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February 22, 2009
Obama's New Budget Deficit Math
President Obama is preparing to walk federal deficit calculations through Alice’s looking glass and into his Wonderland of New Budget Deficit Math.
Here’s the lead paragraph in the Washington Post’s article entitled “Obama to Unveil an Ambitious Budget Plan”:
President Obama is putting the finishing touches on an ambitious first budget that seeks to cut the federal deficit in half over the next four years, primarily by raising taxes on business and the wealthy and by slashing spending on the wars in Iraq and Afghanistan, administration officials said.
Sounds promising, yes? Ambitious. Slashing spending. (Less spending on Afghanistan? How do you send more troops there and do that? Nevermind for now.) A few paragraphs later we learn,
Even before Congress approved the stimulus package earlier this month, this year's deficit was projected by Congressional budget analysts to approach $1.2 trillion, or 8.3 percent of the overall economy, the highest since World War II. With the stimulus and other expenses, some analysts say the annual gap between federal spending and income could approach $2 trillion when the fiscal year ends in September.
Obama proposes to dramatically reduce those numbers by the end of his first term, cutting the deficit he inherited in half, said administration officials, speaking on condition of anonymity because the budget has yet to be released. His budget plan would keep the deficit hovering near $1 trillion in 2010 and 2011, but shows it dropping to $533 billion in 2013 -- still high in dollar terms, but a more manageable 3 percent of the overall economy.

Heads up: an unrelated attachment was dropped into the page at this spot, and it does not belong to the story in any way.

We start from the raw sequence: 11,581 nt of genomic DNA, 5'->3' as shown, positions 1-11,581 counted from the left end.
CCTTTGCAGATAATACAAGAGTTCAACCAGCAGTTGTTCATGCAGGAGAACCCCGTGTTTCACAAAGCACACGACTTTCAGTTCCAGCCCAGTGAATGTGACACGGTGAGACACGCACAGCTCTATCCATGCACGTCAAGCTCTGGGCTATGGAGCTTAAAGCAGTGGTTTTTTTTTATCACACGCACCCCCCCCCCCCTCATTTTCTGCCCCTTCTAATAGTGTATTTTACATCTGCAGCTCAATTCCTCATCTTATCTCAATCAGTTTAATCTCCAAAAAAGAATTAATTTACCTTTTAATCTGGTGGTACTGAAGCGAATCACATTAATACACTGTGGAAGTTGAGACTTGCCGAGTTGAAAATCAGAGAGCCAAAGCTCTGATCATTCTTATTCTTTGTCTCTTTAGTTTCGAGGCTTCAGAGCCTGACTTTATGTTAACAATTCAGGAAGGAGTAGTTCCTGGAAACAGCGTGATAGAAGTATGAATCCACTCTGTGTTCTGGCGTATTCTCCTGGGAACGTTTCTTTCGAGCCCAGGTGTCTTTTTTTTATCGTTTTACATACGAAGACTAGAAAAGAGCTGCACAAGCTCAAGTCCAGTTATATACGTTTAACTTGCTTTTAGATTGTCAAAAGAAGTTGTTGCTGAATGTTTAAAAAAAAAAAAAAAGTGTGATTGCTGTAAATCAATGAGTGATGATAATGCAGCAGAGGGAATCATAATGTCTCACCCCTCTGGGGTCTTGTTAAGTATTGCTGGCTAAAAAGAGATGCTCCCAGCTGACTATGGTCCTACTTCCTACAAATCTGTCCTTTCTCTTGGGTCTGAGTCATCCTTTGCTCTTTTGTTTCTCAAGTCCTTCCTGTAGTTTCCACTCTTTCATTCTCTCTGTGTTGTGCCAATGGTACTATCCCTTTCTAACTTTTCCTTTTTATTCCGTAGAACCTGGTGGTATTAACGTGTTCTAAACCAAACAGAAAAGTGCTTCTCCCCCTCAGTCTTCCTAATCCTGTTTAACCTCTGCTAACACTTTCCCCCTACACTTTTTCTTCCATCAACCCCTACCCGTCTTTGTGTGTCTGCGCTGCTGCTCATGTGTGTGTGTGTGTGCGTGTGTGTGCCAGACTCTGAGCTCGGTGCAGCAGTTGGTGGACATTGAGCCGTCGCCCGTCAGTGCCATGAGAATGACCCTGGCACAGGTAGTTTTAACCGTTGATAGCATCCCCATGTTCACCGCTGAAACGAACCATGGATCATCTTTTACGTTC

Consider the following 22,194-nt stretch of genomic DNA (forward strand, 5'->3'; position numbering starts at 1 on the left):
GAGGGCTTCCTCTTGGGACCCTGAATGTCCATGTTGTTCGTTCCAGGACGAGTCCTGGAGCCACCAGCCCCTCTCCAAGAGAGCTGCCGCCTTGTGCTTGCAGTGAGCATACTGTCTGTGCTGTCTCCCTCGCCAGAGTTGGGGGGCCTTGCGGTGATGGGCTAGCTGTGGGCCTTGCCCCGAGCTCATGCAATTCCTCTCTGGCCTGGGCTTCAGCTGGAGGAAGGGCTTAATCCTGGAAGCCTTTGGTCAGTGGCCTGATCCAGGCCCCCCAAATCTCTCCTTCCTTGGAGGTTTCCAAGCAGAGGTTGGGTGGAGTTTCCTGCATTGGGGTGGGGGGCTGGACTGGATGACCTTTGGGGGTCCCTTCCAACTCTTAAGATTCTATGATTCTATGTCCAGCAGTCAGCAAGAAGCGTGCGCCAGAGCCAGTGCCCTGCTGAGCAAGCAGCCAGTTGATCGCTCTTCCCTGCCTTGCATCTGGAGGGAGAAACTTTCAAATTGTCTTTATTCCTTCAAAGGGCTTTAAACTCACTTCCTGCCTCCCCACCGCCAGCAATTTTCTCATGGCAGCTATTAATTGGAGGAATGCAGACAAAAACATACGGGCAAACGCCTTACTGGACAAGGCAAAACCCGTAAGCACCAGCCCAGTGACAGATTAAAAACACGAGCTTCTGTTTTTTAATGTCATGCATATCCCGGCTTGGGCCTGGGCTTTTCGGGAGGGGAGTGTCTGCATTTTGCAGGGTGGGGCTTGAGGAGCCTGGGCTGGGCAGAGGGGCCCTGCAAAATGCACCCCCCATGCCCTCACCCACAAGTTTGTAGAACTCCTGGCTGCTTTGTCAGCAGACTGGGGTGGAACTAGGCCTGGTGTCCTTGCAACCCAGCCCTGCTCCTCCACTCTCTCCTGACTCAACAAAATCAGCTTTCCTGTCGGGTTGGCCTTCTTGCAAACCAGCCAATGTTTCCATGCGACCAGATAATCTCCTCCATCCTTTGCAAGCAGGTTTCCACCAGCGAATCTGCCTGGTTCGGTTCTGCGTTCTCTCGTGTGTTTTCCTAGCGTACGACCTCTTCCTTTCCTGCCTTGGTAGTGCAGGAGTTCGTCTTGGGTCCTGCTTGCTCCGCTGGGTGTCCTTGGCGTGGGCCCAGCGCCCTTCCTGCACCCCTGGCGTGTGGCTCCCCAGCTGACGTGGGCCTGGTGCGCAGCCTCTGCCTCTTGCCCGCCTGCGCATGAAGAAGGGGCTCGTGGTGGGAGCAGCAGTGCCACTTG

So, President Obama is folding his $1 trillion stimulus package (when you roll in interest) into the ’09 budget deficit and hanging it around the previous administration’s neck. No surprise there. It’ll be positioned as his inheritance.
Let’s look back. Here’s the litany of Bush deficits from 2004-2008:
2004: $412.5 billion
Source – The Government Accounting Office (GAO) document, “A Citizens Guide to the 2008 Financial Report of the United States of America: The Federal Government’s Financial Health”
In old math calculations, the total deficit spending from 2004-2008 (the last 5 years of Bush’s second term in office) was $1.596 trillion and change.
At this point, approximately half of the expected (noted in the WaPo article) ’09 deficit of, at least, $2 trillion is additional spending passed under Obama’s watch. If there’s a second stimulus bill and another TARP, that deficit number will grow. A total $3 trillion deficit is not out of the question.
So, being fair (a concept important to the Obama administration), at least half of the eventual ’09 deficit will be owned by President Obama’s administration. So for comparative purposes between administrations’ deficits, ’09, as a bridge year, is a wash. So it’s,
2009: $1 trillion (Obama’s stimulus package with interest), plus $1.2 (Bush’s original deficit)
According to the Washington Post piece, Obama “proposes” to cut the deficit he inherited in half. Let’s add up the numbers for 4 years, as compared to Bush’s 5 years. Fair to the max.
2010: $1 trillion (“hovering near” – isn’t “hovering” almost always above?)
2011: $1 trillion
2012: (No number mentioned, so let’s do blue sky and assume $533 billion)
2013: $533 billion
That’s a total deficit increase during the Obama term of approximately $3.066 trillion.
So help me here. How does that represent, as the WaPo article suggests, “an ambitious first budget that seeks to cut the federal deficit in half over the next four years?” In the old math, 3.06 was a larger number than 1.59. (And if you insist on adding in each president’s contribution to the minimum ’09 budget deficit to date, it’s $2.79 trillion for Bush, and $4.07 for Obama.)
It’s like when I go to the grocery story and the clerk says, “You saved $14.32 cents today by shopping here.”
And I say, “Wow! I thought I just spent $196.39. What a country!”